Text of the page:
Evaluation of Capital
Goldman exhibited a strong capital position in the reported quarter. As of Dec 31, 2013, Goldman’s Tier 1 capital ratio and Tier 1 common ratio under Basel I was 16.7% and 14.6% compared with 16.3% and 14.2%, respectively, in the prior quarter, reflecting revised market risk regulatory capital requirements, which became effective on Jan 1, 2013.
Return on average common shareholders’ equity, on an annualized basis, was 12.7% in the reported quarter compared with 8.1% in the prior quarter.
In Oct 2013, Warren Buffett’s Berkshire Hathaway Inc. (BRK.A) (BRK.B) exercised its revised warrant agreement with Goldman for a net share settlement as of Oct 1, 2013. As per the amended agreement, Goldman delivered Berkshire Hathaway the number of shares of common stock, which was equal in value to the difference between the average closing price of Goldman’s common stock over the 10 trading days prior to Oct 1, 2013 and the exercise price of $115 multiplied by 43.5 million shares covered under the warrant.
Specifically, Berkshire Hathaway received 13.1 million shares worth $2.15 billion and became the sixth largest external investor in Goldman with 2.91% stake. Moreover, the revised agreement lowered the dilution for Goldman’s shareholders and Buffett gained without deploying more funds. Further, such a settlement resulted in a 3% decline in both book value per share and tangible book value per share for Goldman.
Including the impact of the warrant exercise, Goldman’s book value per share increased 5% year over year to $152.48, while tangible book value per share rose 7% to $143.11.
Capital Deployment Update
During 2013, Goldman repurchased 39.3 million shares of its common stock at an average price per share of $157.11 and a total cost of $6.17 billion. Notably, during fourth-quarter 2013, the company repurchased 8.5 million shares of its common stock at an average price per share of $164.90 and a total cost of $1.4 billion. Remaining share authorization under Goldman’s existing repurchase program stands at 57.2 million shares.
We expect Goldman to benefit from its well-managed global franchise, strong capital base and recent investments in the near future. However, regulatory issues, including lawsuits and the market volatility remain concerns. Moreover, lower top line and higher expenses remain concerns.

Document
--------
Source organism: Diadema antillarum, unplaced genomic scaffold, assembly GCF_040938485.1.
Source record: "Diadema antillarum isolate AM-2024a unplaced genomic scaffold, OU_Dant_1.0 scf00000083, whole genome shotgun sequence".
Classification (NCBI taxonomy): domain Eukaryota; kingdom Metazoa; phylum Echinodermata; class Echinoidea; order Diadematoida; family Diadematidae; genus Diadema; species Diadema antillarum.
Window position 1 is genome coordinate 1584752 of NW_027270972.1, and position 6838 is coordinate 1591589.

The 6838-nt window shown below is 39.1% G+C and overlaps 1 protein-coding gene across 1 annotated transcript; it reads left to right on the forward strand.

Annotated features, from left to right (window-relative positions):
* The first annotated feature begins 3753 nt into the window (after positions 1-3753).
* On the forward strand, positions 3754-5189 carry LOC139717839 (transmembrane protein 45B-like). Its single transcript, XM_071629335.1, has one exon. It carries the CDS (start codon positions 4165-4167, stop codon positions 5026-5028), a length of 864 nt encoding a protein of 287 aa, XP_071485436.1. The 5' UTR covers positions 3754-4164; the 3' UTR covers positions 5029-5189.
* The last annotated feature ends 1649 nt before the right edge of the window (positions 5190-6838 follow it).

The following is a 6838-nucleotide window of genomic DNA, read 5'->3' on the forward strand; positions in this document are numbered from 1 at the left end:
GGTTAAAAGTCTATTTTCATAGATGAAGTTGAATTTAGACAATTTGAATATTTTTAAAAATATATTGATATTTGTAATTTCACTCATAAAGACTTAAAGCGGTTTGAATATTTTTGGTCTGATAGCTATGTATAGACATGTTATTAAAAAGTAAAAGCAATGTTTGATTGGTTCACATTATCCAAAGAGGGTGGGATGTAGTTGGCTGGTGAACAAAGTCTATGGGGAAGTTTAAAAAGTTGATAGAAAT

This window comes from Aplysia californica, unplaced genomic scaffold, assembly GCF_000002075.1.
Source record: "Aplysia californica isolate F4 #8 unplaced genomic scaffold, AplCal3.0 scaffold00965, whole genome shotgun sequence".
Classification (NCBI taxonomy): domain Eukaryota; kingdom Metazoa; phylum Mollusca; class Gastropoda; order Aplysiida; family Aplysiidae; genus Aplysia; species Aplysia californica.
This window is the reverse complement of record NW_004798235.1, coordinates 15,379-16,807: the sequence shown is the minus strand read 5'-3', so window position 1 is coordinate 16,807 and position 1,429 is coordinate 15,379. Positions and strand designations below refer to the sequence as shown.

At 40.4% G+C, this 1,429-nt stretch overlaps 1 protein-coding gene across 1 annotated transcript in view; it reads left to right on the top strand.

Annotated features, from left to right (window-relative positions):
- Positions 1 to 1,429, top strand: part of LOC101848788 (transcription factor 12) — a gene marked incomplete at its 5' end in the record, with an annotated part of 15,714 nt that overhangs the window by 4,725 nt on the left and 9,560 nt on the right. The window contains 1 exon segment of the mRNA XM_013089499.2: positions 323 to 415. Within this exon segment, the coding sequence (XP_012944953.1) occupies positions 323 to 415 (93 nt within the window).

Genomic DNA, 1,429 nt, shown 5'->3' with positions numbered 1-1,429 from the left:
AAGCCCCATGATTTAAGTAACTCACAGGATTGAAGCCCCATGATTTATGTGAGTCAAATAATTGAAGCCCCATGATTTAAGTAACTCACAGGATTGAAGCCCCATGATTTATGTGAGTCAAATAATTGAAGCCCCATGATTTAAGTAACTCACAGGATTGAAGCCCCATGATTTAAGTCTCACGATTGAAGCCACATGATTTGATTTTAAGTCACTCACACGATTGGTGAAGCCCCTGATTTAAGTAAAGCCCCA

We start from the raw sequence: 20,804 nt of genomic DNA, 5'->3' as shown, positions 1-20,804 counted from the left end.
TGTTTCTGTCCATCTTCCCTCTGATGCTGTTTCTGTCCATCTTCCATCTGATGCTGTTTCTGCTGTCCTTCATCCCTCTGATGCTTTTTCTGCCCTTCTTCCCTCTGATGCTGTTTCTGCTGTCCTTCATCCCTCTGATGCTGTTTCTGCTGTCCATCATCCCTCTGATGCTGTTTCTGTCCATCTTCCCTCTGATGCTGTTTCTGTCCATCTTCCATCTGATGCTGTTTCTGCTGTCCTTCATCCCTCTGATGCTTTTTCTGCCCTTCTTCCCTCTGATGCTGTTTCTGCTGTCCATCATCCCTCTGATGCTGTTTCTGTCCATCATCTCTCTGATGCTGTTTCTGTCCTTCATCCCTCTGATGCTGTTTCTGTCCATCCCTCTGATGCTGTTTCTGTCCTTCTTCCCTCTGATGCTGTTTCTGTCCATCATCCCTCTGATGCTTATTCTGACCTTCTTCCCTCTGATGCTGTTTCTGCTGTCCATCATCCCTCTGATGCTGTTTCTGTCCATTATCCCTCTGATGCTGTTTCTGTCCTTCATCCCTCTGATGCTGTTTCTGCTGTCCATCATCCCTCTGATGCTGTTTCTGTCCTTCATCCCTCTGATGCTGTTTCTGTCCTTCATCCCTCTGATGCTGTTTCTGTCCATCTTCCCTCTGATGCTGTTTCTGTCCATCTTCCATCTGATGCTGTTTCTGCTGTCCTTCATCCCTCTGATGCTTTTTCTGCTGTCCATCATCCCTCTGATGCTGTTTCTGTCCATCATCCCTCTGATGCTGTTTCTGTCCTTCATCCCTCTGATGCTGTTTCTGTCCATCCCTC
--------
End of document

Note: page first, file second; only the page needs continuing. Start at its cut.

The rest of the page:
Though there are concerns related to the impact of legal issues and its global exposure, equity-centric activities in the U.S. are expected to support Goldman’s results in the upcoming quarters with continued recovery in the capital markets.
An investor with an appetite to absorb risks related to the market volatility should not be disappointed with an investment in Goldman over the long haul. Goldman’s fundamentals remain highly promising with a diverse business model and strong balance sheet.
Moreover, Goldman is justly considered to be a value investment due to its steady dividend-yielding nature. This banking major currently carries a Zacks Rank #3 (Hold).
The fourth-quarter earnings season kick started with Wall Street biggies such as Wells Fargo & Company(WFC) and JPMorgan Chase & Co. (JPM). Wells Fargo achieved the sixteenth consecutive quarter of earnings growth by reporting earnings of $1.00 per share. Results improved from 99 cents earned in the prior quarter and 91 cents in the year-ago quarter. Also, the results beat the Zacks Consensus Estimate by 2 cents.
Moreover, JPMorgan returned to its earnings story in the fourth quarter after covering its legal costs. The banking giant posted with earnings of $1.30 per share, beating the Zacks Consensus Estimate of $1.25. However, earnings deteriorated from the year-ago number of $1.39. The strength of JPMorgan’s legal reserves made a return to positive earnings surprise possible. The company remained in good shape despite resolving the legal issues related to Global RMBS, Gibbs & Bruns and Madoff.